# example of monoids

An element $$x$$ of a semigroup $$S$$ is called regular provided that there exists $$y\in S$$ such that $$xyx=x$$. $$S$$ is called regular if all its elements are regular. Let $$S$$ be a monoid with identity element $$1$$. An element $$a\in S$$ is called invertible if there exists $$b\in S$$ such that $$ab=ba=1$$. The set of all inverse elements of the monoid $$S$$ is denoted by $$S^{\star}$$.

Are there examples of monoids that are non-regular and have more than one invertible element, particularly related to transformation semigroups?

The dyadic rationals (the rational numbers whose denominator is a natural power of $$2$$) under multiplication has infinitely many invertible elements (any integral power of $$2$$), yet any dyadic rational with an odd prime factor in its numerator is non-regular.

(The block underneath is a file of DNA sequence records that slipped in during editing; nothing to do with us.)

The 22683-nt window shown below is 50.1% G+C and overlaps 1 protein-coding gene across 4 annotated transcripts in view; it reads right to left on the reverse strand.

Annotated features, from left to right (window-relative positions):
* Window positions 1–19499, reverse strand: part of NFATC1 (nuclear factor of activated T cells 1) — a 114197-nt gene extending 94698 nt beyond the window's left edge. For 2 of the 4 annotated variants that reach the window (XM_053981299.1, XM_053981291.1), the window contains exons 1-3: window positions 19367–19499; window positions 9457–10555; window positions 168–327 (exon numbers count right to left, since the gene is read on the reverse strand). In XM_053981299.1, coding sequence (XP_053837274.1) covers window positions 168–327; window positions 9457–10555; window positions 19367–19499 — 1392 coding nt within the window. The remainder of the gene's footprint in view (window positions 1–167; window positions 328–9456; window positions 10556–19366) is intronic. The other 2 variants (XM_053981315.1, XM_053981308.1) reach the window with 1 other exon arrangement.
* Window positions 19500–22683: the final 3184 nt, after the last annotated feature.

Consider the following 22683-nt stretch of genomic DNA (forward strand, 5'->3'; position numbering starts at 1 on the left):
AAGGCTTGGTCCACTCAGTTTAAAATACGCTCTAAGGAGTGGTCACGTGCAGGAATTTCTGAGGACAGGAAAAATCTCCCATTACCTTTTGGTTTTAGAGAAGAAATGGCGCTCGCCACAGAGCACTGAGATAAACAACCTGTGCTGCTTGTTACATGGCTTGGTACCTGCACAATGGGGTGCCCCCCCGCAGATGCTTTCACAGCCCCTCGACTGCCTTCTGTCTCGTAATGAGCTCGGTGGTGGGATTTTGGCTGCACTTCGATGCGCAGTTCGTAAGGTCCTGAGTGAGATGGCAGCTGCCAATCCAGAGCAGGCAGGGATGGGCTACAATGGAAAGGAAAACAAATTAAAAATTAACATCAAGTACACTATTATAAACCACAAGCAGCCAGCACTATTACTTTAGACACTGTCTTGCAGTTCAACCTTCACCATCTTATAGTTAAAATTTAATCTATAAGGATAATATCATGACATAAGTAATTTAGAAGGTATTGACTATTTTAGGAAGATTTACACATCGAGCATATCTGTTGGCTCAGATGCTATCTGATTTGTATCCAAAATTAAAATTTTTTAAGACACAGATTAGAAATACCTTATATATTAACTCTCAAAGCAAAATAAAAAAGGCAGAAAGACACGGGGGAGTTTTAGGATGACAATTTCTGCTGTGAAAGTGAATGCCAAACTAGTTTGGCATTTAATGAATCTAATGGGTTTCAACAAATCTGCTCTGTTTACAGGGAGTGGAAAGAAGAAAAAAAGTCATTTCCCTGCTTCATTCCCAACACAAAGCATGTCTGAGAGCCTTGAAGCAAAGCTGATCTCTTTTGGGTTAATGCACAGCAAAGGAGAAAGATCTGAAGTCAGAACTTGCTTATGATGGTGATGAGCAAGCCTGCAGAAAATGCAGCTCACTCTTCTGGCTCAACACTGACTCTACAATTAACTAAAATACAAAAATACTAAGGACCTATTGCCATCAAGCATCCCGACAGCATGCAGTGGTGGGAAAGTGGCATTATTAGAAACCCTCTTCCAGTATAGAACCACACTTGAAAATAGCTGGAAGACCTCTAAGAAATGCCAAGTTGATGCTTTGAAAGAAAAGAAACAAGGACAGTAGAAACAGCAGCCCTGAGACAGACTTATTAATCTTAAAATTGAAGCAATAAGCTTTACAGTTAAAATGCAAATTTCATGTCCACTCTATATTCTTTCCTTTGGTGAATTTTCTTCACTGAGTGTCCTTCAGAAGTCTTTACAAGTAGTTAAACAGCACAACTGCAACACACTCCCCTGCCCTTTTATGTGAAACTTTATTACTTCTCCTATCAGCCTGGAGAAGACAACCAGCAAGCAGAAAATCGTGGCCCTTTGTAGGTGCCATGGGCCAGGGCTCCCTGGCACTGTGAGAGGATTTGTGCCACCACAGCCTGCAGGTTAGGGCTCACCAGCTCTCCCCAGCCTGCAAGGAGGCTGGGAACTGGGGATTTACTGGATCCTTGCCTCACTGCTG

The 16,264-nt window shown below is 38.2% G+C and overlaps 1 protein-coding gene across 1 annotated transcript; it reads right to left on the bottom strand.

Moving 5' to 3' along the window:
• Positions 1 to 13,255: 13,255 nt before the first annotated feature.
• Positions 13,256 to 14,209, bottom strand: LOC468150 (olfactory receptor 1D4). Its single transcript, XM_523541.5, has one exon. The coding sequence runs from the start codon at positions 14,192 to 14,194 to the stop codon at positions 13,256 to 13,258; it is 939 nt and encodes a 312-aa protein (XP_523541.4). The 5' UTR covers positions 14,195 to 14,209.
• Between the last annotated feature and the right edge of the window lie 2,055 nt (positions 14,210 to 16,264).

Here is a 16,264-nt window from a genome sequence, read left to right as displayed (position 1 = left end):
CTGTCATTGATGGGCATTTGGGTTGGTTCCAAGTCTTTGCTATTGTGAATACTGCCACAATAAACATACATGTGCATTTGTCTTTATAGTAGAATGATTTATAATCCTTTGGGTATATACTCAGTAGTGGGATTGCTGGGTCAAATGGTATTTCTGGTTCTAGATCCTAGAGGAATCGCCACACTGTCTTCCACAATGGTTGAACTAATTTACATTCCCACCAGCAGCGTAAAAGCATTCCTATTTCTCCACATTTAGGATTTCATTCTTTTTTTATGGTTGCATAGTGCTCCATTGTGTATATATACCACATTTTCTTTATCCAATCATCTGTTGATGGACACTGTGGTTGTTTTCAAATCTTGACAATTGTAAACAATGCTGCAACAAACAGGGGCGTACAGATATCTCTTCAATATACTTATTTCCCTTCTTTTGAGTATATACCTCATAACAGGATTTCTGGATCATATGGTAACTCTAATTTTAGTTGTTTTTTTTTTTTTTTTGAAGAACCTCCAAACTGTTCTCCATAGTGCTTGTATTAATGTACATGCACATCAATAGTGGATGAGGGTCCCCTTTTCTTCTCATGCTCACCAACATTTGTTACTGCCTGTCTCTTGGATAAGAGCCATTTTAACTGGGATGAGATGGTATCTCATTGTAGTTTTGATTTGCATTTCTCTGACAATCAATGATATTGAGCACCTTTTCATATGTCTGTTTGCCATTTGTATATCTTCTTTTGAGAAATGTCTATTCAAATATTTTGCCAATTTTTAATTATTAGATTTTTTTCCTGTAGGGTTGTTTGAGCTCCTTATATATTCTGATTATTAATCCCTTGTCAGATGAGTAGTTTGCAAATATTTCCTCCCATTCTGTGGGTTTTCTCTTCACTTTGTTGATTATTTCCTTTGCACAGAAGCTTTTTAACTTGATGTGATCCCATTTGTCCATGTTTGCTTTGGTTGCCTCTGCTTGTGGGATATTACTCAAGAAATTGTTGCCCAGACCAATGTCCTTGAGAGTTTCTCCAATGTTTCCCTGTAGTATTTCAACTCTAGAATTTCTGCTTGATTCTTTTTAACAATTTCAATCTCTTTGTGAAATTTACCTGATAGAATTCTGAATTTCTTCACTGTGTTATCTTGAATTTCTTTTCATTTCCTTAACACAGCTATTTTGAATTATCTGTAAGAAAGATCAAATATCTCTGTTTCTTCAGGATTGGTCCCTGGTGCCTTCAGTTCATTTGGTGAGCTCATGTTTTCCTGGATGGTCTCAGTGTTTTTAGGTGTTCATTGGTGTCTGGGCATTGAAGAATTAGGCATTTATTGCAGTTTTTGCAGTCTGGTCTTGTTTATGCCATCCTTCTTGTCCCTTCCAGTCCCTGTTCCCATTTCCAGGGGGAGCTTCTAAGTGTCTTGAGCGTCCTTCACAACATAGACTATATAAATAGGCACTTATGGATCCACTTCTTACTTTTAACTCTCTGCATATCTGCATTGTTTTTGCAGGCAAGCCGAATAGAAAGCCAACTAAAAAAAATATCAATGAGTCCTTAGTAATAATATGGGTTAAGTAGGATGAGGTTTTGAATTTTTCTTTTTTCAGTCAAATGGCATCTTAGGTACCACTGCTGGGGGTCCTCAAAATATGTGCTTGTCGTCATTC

Minimal example. Let $$M = \{1,a,b,0\}$$ be the monoid in which $$1$$ is the identity, $$0$$ is a zero, $$a^2 = 1$$, $$b^2 = 0$$ and $$ab = ba = b$$. The group of units of $$M$$ is $$\{1, a\}$$, the cyclic group of order $$2$$ and $$b$$ is the unique non-regular element.
To obtain $$M$$ as a transformation monoid, just take its right representation. $$\begin{array}{c|c|c|c|c|} &1&2&3&4\\ \hline a&2&1&3&4\\ \hline b&3&3&4&4\\ \hline \end{array}$$